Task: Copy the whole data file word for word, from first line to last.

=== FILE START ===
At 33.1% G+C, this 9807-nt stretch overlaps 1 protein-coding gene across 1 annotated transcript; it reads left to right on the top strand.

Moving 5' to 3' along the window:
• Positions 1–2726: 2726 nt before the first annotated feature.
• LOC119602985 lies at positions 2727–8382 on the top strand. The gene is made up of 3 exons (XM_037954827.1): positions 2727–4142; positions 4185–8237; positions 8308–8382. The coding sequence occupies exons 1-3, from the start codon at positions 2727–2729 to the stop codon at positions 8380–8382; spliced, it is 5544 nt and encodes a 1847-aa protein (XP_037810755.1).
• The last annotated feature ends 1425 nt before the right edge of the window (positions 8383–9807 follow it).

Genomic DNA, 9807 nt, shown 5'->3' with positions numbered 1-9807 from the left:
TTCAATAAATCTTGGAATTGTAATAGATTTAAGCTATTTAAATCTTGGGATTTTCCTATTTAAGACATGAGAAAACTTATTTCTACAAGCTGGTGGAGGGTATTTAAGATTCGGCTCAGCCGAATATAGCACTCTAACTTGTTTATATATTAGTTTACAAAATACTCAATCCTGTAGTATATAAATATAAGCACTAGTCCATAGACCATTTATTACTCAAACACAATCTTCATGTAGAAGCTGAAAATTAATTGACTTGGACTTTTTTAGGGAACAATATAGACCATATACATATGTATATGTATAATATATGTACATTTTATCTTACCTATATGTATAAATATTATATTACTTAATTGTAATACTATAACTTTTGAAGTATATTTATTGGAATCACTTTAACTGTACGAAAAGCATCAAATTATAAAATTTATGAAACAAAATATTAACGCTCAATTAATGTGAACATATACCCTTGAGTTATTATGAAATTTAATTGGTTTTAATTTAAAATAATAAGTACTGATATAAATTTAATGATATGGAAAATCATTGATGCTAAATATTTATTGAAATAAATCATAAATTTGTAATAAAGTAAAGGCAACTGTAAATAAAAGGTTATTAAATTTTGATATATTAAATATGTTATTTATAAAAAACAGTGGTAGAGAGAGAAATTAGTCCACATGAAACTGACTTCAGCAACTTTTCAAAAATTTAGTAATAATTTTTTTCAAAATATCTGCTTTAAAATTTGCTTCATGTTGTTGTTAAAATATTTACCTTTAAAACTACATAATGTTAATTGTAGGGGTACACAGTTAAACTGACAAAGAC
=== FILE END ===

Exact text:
At 33.1% G+C, this 9807-nt stretch overlaps 1 protein-coding gene across 1 annotated transcript; it reads left to right on the top strand.

Moving 5' to 3' along the window:
• Positions 1–2726: 2726 nt before the first annotated feature.
• LOC119602985 lies at positions 2727–8382 on the top strand. The gene is made up of 3 exons (XM_037954827.1): positions 2727–4142; positions 4185–8237; positions 8308–8382. The coding sequence occupies exons 1-3, from the start codon at positions 2727–2729 to the stop codon at positions 8380–8382; spliced, it is 5544 nt and encodes a 1847-aa protein (XP_037810755.1).
• The last annotated feature ends 1425 nt before the right edge of the window (positions 8383–9807 follow it).

Genomic DNA, 9807 nt, shown 5'->3' with positions numbered 1-9807 from the left:
TTCAATAAATCTTGGAATTGTAATAGATTTAAGCTATTTAAATCTTGGGATTTTCCTATTTAAGACATGAGAAAACTTATTTCTACAAGCTGGTGGAGGGTATTTAAGATTCGGCTCAGCCGAATATAGCACTCTAACTTGTTTATATATTAGTTTACAAAATACTCAATCCTGTAGTATATAAATATAAGCACTAGTCCATAGACCATTTATTACTCAAACACAATCTTCATGTAGAAGCTGAAAATTAATTGACTTGGACTTTTTTAGGGAACAATATAGACCATATACATATGTATATGTATAATATATGTACATTTTATCTTACCTATATGTATAAATATTATATTACTTAATTGTAATACTATAACTTTTGAAGTATATTTATTGGAATCACTTTAACTGTACGAAAAGCATCAAATTATAAAATTTATGAAACAAAATATTAACGCTCAATTAATGTGAACATATACCCTTGAGTTATTATGAAATTTAATTGGTTTTAATTTAAAATAATAAGTACTGATATAAATTTAATGATATGGAAAATCATTGATGCTAAATATTTATTGAAATAAATCATAAATTTGTAATAAAGTAAAGGCAACTGTAAATAAAAGGTTATTAAATTTTGATATATTAAATATGTTATTTATAAAAAACAGTGGTAGAGAGAGAAATTAGTCCACATGAAACTGACTTCAGCAACTTTTCAAAAATTTAGTAATAATTTTTTTCAAAATATCTGCTTTAAAATTTGCTTCATGTTGTTGTTAAAATATTTACCTTTAAAACTACATAATGTTAATTGTAGGGGTACACAGTTAAACTGACAAAGAC